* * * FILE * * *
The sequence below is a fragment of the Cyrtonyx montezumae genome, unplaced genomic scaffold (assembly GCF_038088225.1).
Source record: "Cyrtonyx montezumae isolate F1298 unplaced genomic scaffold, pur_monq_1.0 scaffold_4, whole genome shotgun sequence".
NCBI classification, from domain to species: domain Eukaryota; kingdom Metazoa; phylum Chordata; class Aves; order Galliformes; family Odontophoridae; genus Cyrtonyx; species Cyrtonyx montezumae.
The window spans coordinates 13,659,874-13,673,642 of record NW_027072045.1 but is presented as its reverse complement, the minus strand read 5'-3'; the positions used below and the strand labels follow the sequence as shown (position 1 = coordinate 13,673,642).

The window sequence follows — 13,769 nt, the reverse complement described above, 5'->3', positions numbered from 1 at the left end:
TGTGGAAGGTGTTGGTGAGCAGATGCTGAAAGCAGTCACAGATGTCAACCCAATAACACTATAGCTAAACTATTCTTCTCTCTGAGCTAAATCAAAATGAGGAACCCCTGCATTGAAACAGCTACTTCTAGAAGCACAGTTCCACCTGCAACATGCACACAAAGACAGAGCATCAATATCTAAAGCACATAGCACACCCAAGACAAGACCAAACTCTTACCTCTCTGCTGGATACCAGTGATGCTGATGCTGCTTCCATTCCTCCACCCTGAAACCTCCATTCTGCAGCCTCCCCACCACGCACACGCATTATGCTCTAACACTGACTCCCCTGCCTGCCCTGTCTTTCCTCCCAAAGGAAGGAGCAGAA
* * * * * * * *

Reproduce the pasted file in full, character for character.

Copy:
The sequence below is a fragment of the Cyrtonyx montezumae genome, unplaced genomic scaffold (assembly GCF_038088225.1).
Source record: "Cyrtonyx montezumae isolate F1298 unplaced genomic scaffold, pur_monq_1.0 scaffold_4, whole genome shotgun sequence".
NCBI classification, from domain to species: domain Eukaryota; kingdom Metazoa; phylum Chordata; class Aves; order Galliformes; family Odontophoridae; genus Cyrtonyx; species Cyrtonyx montezumae.
The window spans coordinates 13,659,874-13,673,642 of record NW_027072045.1 but is presented as its reverse complement, the minus strand read 5'-3'; the positions used below and the strand labels follow the sequence as shown (position 1 = coordinate 13,673,642).

The window sequence follows — 13,769 nt, the reverse complement described above, 5'->3', positions numbered from 1 at the left end:
TGTGGAAGGTGTTGGTGAGCAGATGCTGAAAGCAGTCACAGATGTCAACCCAATAACACTATAGCTAAACTATTCTTCTCTCTGAGCTAAATCAAAATGAGGAACCCCTGCATTGAAACAGCTACTTCTAGAAGCACAGTTCCACCTGCAACATGCACACAAAGACAGAGCATCAATATCTAAAGCACATAGCACACCCAAGACAAGACCAAACTCTTACCTCTCTGCTGGATACCAGTGATGCTGATGCTGCTTCCATTCCTCCACCCTGAAACCTCCATTCTGCAGCCTCCCCACCACGCACACGCATTATGCTCTAACACTGACTCCCCTGCCTGCCCTGTCTTTCCTCCCAAAGGAAGGAGCAGAA